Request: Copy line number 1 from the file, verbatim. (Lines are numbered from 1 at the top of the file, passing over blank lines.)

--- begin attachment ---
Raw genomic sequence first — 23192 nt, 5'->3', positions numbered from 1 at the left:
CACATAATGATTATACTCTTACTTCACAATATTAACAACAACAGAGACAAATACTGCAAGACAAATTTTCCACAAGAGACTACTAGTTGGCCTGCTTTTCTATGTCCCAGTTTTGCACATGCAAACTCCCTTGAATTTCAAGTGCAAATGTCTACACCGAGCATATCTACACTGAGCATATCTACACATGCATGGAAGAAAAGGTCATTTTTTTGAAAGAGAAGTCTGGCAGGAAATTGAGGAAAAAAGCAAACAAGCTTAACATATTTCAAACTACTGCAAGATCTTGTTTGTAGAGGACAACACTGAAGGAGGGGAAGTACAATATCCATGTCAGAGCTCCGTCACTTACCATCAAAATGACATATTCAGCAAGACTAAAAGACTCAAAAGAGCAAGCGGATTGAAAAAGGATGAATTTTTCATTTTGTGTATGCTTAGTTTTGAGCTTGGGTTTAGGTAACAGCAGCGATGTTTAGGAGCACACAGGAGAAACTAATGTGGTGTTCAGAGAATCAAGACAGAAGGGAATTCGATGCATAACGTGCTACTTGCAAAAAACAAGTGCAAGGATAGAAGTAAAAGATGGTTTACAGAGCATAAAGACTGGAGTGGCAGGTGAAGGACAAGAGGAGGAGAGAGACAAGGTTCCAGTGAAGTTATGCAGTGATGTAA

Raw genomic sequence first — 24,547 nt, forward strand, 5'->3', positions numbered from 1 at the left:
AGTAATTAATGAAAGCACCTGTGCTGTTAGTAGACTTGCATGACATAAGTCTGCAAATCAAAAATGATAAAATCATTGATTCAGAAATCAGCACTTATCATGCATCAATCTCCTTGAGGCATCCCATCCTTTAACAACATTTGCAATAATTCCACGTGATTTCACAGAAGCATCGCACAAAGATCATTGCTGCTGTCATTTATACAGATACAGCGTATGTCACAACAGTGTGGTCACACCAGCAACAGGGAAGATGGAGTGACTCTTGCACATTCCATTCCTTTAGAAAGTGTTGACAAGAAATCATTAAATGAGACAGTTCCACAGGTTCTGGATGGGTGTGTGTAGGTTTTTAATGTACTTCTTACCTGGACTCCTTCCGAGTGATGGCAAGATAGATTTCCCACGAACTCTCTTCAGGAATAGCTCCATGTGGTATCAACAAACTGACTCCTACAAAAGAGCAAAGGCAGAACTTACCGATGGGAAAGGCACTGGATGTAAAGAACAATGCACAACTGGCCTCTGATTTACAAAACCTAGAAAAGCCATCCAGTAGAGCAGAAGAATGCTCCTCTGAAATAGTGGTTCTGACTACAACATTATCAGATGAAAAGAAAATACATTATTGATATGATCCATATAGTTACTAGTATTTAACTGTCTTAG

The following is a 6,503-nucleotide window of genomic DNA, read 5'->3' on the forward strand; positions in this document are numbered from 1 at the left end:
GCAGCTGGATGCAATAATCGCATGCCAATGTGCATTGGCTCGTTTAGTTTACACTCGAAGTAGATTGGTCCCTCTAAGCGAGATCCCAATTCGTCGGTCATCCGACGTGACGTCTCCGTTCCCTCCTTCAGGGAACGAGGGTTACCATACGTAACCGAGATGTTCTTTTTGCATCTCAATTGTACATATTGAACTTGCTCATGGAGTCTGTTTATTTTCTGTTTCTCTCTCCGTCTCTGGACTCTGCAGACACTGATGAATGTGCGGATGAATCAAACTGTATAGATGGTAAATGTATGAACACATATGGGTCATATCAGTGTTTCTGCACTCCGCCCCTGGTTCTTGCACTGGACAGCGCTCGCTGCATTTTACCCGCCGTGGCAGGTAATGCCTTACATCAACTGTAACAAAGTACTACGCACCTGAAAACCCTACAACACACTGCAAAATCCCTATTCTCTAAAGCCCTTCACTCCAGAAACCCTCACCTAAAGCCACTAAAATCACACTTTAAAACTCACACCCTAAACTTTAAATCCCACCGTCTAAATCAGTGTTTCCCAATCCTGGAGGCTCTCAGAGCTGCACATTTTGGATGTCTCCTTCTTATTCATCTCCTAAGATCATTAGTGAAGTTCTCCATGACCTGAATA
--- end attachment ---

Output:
Raw genomic sequence first — 23192 nt, 5'->3', positions numbered from 1 at the left: